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JRM Vol.32 No.2 pp. 382-389
doi: 10.20965/jrm.2020.p0382
(2020)

Paper:

Development of Microneedle Puncture Device that Prevents Buckling of Needle by Delivery Operation

Masato Suzuki, Fuuta Motooka, Tomokazu Takahashi, and Seiji Aoyagi

Department of Mechanical Engineering, Kansai University
3-3-35 Yamate-cho, Suita, Osaka 564-8680, Japan

Received:
November 5, 2019
Accepted:
March 12, 2020
Published:
April 20, 2020
Keywords:
microneedle, micro transportation systems, micro gripper, mosquito, biomimetics
Abstract
Development of Microneedle Puncture Device that Prevents Buckling of Needle by Delivery Operation

Microneedle puncture device that prevents buckling of the needle

Herein, using the micromachining technology, we propose a microneedle delivery mechanism that is similar to the lead delivery mechanism for a mechanical pencil. This mechanism involves three parts: a needle grasping part, a needle advancing part, and a needle retainer. This mechanism advances the needle by repeating the following steps: 1) fix the needle in the grasping part; 2) simultaneously advance the grasping part and the needle using the advancing part; 3) release the needle from the grasping part; 4) retreat the grasping and the advancing parts to their initial positions. This operation advances the needle very slowly, thereby allowing the needle to puncture the skin without buckling, even if the needle has a narrow diameter. Each component of the puncture device was cut from a plastic plate using a femtosecond laser. We evaluated the performance of the device for a stainless steel needle of φ100 μm, and were successful in delivering the needle at approximately 100 μm/cycle under a no-load condition. We also succeeded in puncturing the same needle into a hydrogel (Young’s modulus of ∼0.08 MPa) using this device.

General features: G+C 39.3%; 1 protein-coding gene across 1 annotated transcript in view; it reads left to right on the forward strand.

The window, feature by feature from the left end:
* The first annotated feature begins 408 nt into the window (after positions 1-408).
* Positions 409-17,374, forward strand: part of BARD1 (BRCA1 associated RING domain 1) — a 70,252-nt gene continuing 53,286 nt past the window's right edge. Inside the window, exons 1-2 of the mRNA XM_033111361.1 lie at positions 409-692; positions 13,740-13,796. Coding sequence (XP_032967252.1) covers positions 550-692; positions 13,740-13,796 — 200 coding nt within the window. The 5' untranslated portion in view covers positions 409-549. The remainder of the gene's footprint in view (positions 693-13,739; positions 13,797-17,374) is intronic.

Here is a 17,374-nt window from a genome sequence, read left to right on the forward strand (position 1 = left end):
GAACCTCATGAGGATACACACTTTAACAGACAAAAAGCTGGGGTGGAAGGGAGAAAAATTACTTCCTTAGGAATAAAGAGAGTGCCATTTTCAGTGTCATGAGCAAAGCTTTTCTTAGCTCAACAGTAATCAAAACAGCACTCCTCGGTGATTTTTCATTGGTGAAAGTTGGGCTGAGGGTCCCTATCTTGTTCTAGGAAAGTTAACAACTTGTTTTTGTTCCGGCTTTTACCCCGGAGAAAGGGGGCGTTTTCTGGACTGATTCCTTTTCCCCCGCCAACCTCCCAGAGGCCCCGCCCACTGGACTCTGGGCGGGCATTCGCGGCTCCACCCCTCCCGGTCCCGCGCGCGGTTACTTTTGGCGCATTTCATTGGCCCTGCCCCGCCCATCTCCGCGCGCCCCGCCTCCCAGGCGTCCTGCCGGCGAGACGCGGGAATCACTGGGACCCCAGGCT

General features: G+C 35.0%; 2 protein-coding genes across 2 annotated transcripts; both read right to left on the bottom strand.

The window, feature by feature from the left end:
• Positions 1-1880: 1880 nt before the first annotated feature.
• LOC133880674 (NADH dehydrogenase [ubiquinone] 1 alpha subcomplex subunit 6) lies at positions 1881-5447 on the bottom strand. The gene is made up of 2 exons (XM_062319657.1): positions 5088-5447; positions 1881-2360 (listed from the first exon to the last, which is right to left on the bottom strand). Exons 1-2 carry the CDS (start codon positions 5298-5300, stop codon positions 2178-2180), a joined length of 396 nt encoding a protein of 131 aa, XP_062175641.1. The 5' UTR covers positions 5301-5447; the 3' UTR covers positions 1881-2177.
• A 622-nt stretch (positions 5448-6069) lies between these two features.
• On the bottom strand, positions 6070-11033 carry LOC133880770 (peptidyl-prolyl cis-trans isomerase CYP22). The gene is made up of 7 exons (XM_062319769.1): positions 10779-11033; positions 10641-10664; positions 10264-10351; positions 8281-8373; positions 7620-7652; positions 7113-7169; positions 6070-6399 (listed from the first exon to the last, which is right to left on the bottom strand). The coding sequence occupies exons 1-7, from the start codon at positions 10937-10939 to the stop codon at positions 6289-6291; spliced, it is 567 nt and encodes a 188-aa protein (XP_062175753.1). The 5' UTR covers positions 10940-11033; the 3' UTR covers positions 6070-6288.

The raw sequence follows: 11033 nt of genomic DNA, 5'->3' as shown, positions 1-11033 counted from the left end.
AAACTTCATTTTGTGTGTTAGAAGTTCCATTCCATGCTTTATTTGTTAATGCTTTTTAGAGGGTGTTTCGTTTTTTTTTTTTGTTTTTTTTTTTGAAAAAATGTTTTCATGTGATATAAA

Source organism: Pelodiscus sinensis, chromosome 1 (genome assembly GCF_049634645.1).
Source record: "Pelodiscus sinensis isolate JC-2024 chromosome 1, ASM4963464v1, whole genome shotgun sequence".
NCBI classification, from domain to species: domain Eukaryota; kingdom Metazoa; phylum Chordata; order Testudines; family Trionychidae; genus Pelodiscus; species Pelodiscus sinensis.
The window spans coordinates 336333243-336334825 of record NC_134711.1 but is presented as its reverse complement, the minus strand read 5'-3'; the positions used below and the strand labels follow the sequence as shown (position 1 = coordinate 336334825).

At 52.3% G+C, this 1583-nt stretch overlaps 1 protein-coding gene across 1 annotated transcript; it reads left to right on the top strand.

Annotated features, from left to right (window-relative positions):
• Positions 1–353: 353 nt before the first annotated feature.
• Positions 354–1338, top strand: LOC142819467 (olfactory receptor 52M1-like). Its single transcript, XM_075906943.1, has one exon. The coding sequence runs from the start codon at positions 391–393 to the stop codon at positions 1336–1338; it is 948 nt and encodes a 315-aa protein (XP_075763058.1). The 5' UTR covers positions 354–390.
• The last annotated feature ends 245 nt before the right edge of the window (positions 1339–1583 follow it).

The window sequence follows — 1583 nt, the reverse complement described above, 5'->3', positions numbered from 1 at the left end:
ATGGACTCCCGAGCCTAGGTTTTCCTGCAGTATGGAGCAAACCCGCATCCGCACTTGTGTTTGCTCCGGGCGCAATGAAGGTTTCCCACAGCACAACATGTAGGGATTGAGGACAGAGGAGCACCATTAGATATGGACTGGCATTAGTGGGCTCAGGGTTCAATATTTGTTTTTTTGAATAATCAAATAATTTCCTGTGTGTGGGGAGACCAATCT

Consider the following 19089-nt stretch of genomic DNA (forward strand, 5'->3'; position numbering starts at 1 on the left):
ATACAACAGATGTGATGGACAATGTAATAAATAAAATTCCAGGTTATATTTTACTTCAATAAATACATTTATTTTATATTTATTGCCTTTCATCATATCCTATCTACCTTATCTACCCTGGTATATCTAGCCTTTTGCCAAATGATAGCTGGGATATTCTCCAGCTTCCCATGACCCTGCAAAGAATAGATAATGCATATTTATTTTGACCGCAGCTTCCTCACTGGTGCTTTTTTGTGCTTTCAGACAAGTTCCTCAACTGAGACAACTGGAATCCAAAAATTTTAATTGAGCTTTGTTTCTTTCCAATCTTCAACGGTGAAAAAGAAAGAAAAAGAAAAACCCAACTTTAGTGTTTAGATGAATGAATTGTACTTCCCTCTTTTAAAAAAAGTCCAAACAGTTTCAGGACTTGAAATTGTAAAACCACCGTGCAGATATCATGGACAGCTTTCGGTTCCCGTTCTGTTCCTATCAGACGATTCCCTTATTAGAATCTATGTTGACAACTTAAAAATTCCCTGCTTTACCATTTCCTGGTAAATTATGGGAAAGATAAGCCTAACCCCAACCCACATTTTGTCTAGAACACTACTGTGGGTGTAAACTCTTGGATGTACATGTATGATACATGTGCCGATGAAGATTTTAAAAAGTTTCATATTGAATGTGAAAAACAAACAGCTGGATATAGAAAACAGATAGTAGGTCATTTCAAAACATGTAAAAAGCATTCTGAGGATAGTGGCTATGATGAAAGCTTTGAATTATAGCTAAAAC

Cite this article as:
M. Suzuki, F. Motooka, T. Takahashi, and S. Aoyagi, “Development of Microneedle Puncture Device that Prevents Buckling of Needle by Delivery Operation,” J. Robot. Mechatron., Vol.32, No.2, pp. 382-389, 2020.
Data files:
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Last updated on Aug. 09, 2020